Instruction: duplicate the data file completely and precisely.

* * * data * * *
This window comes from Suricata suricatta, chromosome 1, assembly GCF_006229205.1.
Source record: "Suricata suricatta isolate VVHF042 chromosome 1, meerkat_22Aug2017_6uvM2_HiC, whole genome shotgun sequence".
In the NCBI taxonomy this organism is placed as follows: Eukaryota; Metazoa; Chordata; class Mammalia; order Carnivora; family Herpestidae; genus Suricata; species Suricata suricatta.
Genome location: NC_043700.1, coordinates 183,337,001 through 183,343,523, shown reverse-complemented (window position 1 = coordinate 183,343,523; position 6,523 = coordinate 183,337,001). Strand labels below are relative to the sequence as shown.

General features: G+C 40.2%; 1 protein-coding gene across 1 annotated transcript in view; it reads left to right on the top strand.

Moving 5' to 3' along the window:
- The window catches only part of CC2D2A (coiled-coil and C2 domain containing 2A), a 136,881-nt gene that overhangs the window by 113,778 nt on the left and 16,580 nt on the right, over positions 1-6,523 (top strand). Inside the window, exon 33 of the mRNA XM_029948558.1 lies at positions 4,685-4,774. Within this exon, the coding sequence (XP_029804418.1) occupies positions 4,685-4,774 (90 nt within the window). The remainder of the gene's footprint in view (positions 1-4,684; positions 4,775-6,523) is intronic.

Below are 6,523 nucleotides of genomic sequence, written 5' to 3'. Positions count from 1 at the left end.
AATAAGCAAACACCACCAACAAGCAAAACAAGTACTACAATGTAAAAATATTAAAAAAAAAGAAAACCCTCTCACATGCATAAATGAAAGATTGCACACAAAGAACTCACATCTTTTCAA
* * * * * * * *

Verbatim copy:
This window comes from Suricata suricatta, chromosome 1, assembly GCF_006229205.1.
Source record: "Suricata suricatta isolate VVHF042 chromosome 1, meerkat_22Aug2017_6uvM2_HiC, whole genome shotgun sequence".
In the NCBI taxonomy this organism is placed as follows: Eukaryota; Metazoa; Chordata; class Mammalia; order Carnivora; family Herpestidae; genus Suricata; species Suricata suricatta.
Genome location: NC_043700.1, coordinates 183,337,001 through 183,343,523, shown reverse-complemented (window position 1 = coordinate 183,343,523; position 6,523 = coordinate 183,337,001). Strand labels below are relative to the sequence as shown.

General features: G+C 40.2%; 1 protein-coding gene across 1 annotated transcript in view; it reads left to right on the top strand.

Moving 5' to 3' along the window:
- The window catches only part of CC2D2A (coiled-coil and C2 domain containing 2A), a 136,881-nt gene that overhangs the window by 113,778 nt on the left and 16,580 nt on the right, over positions 1-6,523 (top strand). Inside the window, exon 33 of the mRNA XM_029948558.1 lies at positions 4,685-4,774. Within this exon, the coding sequence (XP_029804418.1) occupies positions 4,685-4,774 (90 nt within the window). The remainder of the gene's footprint in view (positions 1-4,684; positions 4,775-6,523) is intronic.

Below are 6,523 nucleotides of genomic sequence, written 5' to 3'. Positions count from 1 at the left end.
AATAAGCAAACACCACCAACAAGCAAAACAAGTACTACAATGTAAAAATATTAAAAAAAAAGAAAACCCTCTCACATGCATAAATGAAAGATTGCACACAAAGAACTCACATCTTTTCAA